Why Investing In Self Service Customer Support Channels Will Revolutionize How You Do Business
At least two-thirds of customers are “serial switchers” — that is, they demonstrate extraordinarily low levels of brand loyalty by switching fluidly between brands when making purchases. The most common catalyst for desertion is not price, accessibility, or even a lack of options. Instead, unsatisfactory customer service experiences drive potential customers away in greater numbers than any other inconvenience or roadblock in the purchasing process. What’s more, the number of customers who switch brands due to insufficient customer service is increasing rapidly, with the number of serial switchers rising 37% in the span of two years between 2016 and 2018.
Today, two out of five customers who switch brands do so because a customer service experience made them feel that the business disrespected or undervalued their time. 30% switch brands if they are unable to quickly speak with a person who is knowledgeable of and has the ability to solve the problem.
Developing robust customer self-service channels dramatically reduces the number of service-related departures, as 53% of consumers actively abandon purchases (and then patronize other brands) before even allowing customer support agents (CSAs) a chance to provide satisfying customer service. When these potential buyers cannot find answers to their questions or concerns themselves, the lack of readily available information becomes a kind of poor customer service on par with either having an inquiry transferred to multiple unknowledgeable/unhelpful CSAs or being left on hold too long (which together cause companies to lose almost the same number of customers). Businesses seeking to stem the flow of potential customers moving away from their brand (and towards their competitors) must invest in customer self-service options to comply with buyers’ growing demand for self-directed customer support. What’s more, implementing good customer self-service strategy not only increases customer satisfaction (and, consequently, retention), it improves site traffic, reduces bounce, decreases customer support ticket volume, and lowers companies’ overall marketing and customer service spend.
Customer self-service, also called “customer self-support” and “self-service customer service,” is simply any action a buyer (or potential buyer) takes to solve their problems or answer their questions without the assistance of a CSA or other brand employee. Self-serve customer service channels include static website pages, AI/automated chatbots, and online customer communities. Across these different channels, site visitors expect to have access to archival and undated files and forum content created/contributed by brand representatives and industry experts as well as other customers. Included content can include knowledge bases, troubleshooting guides and user manuals, product/service updates and announcements, and curated FAQ pages and question/answer forums.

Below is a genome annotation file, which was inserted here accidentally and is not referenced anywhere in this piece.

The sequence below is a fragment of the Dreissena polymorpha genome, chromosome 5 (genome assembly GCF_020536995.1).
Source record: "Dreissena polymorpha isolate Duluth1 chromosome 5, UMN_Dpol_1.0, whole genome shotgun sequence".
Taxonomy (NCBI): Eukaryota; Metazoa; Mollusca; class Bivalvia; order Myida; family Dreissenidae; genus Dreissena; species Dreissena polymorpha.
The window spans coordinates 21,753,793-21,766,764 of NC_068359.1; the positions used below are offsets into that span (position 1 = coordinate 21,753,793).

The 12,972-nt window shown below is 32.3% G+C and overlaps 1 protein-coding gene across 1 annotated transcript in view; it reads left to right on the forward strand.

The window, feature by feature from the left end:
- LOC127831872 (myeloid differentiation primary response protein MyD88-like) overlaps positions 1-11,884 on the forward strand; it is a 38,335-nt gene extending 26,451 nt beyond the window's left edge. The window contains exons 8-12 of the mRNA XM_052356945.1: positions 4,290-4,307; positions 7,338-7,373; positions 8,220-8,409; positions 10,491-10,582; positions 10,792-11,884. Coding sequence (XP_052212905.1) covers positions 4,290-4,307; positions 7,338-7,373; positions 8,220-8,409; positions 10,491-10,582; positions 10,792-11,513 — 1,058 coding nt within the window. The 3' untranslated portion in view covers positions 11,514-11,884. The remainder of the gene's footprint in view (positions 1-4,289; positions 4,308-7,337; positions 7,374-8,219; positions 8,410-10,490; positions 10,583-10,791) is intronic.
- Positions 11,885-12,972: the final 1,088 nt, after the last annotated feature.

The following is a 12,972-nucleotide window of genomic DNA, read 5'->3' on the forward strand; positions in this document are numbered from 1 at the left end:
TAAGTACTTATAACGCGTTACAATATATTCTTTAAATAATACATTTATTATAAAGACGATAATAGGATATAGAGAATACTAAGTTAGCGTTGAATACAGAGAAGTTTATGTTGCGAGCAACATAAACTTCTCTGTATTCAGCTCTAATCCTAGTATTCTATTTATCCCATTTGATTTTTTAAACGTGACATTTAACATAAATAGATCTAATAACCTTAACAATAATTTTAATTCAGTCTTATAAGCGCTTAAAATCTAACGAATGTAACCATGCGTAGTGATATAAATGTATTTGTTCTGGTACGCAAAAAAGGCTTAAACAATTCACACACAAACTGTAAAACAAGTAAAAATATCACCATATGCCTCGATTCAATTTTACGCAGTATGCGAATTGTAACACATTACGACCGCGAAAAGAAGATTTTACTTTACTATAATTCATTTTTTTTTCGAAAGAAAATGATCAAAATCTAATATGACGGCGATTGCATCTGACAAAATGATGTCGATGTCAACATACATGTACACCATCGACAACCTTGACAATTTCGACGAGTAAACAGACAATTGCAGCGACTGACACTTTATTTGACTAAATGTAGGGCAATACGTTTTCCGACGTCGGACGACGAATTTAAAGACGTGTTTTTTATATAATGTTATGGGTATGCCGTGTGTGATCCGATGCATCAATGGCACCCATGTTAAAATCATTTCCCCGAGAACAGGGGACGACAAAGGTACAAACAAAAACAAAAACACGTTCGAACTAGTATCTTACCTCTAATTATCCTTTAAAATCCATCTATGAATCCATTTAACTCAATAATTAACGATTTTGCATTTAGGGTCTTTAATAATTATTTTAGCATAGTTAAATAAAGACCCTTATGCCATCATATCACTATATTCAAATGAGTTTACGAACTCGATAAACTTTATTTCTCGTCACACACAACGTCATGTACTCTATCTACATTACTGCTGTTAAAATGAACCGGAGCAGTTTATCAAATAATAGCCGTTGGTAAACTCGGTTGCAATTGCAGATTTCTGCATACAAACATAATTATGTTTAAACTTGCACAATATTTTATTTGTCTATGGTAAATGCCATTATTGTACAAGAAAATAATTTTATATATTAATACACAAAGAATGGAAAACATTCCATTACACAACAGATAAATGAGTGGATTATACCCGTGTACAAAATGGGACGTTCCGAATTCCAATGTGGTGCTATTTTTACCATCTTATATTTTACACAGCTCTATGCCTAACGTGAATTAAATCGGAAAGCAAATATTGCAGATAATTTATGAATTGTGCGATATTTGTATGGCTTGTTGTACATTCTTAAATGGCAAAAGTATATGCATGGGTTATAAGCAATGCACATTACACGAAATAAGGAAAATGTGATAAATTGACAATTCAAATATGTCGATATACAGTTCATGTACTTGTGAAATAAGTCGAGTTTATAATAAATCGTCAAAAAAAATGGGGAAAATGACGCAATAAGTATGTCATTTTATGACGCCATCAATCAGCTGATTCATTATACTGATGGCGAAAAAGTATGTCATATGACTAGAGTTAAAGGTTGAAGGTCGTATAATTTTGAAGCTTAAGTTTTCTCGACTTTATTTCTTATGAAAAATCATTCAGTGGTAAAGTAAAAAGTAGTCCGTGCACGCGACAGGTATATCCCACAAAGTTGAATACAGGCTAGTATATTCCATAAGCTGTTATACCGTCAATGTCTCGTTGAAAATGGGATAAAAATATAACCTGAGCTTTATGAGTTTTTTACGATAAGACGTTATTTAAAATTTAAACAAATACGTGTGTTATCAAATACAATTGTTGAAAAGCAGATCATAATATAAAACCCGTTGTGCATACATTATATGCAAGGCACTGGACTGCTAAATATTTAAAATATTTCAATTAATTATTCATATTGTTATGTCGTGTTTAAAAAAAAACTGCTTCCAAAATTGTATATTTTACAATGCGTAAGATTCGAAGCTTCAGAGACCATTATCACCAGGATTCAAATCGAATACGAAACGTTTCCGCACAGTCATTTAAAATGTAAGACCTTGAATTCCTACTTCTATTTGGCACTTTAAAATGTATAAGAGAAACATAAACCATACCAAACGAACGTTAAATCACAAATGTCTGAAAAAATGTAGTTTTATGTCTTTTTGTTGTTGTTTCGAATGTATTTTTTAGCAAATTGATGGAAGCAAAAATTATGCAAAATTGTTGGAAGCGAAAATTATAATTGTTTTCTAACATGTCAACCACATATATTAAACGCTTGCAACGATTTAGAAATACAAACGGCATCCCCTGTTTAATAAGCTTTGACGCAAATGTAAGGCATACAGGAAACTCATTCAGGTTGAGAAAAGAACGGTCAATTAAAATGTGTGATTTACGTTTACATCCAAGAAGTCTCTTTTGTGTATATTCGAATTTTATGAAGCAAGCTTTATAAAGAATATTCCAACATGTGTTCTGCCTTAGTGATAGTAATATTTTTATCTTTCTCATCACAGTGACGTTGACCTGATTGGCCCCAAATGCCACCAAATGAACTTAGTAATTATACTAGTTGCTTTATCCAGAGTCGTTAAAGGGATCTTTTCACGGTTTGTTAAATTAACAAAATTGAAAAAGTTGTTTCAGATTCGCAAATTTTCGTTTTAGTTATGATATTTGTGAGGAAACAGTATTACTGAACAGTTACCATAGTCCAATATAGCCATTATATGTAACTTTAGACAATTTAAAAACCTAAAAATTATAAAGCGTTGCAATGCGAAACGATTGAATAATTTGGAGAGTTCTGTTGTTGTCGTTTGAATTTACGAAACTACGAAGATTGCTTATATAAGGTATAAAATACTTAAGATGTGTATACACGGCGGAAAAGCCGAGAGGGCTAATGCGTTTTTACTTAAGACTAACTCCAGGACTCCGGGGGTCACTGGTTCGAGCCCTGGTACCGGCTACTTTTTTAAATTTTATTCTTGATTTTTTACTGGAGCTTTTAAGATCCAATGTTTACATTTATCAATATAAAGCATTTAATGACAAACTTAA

At least 70% of consumers expect companies to maintain/regulate at least one such self-serve customer service channel on their website. Moreover, use of (and reliance on) such self-service customer support channels is continually growing, with 77% of consumers reporting having used at least one self-service customer support channel at least once during 2018 (in comparison to 67% in 2012).
Static Website Pages – Most companies rely on static web page content as their primary self-service customer support channel. That said, over half of consumers say the reason they cannot solve their problems or answer their questions is a lack of available information online. Firms that rely solely on outdated or limited static webpage content (including overly limited FAQ pages) stand to lose a significant number of customers due to unsatisfying customer service experiences, as more than 80% of adult consumers seek out and aim to use site search functions and FAQ pages as their first attempts to self-serve.
Knowledge Bases – Centralized web-based databases for collecting, storing, and organizing information so it can be searched and retrieved are the most significant and currently most-effective self-service customer support channels. Knowledge bases can be human-readable or machine-readable. Human-readable knowledge bases store and provide consumers with access to files/documents they can use to self-direct troubleshooting and other problem-solving processes. Content can include user manuals, comprehensive FAQ pages, and peer-driven question/answer forum contributions. Machine-readable knowledge bases store data for use by machine-learning and automated systems; these databases serve as the foundation for AI/automated chatbot self-service customer support channels.
AI/Automated Chatbots – The fastest-growing self-service customer support channel, the use of AI/automated chatbots, is expected to outgrow all other customer service channels by 2020. Specifically, by that time, at least 85% of customer service interactions will likely take place via automated systems. This will not completely eliminate the need for human-based customer support (and human-driven knowledge base content generation) as automated customer self-service channels rely on human-created service data to create and maintain their databases. What’s more, it is critical to customer satisfaction that automated customer self-service channels always maintain an “escape hatch” so customers can redirect their service inquiry to a human CSA should the automated customer service experience prove unhelpful, frustrating, or otherwise difficult for them to use. This is essential because, currently, only 27% of consumers are happy using automated chatbot service channels without clear escape hatches.
Online Customer Communities – This self-service customer support channel represents the most significant potential for improving businesses’ ongoing customer service outcomes. Online customer communities create a space for peer-to-peer troubleshooting, problem-solving, and other product/service-related conversations. CSAs and brand-affiliated marketers cannot hope to match the volume or specificity of content created in robust online customer communities, nor can they hope to establish the same degree of credibility to prospective buyers as user-generated content.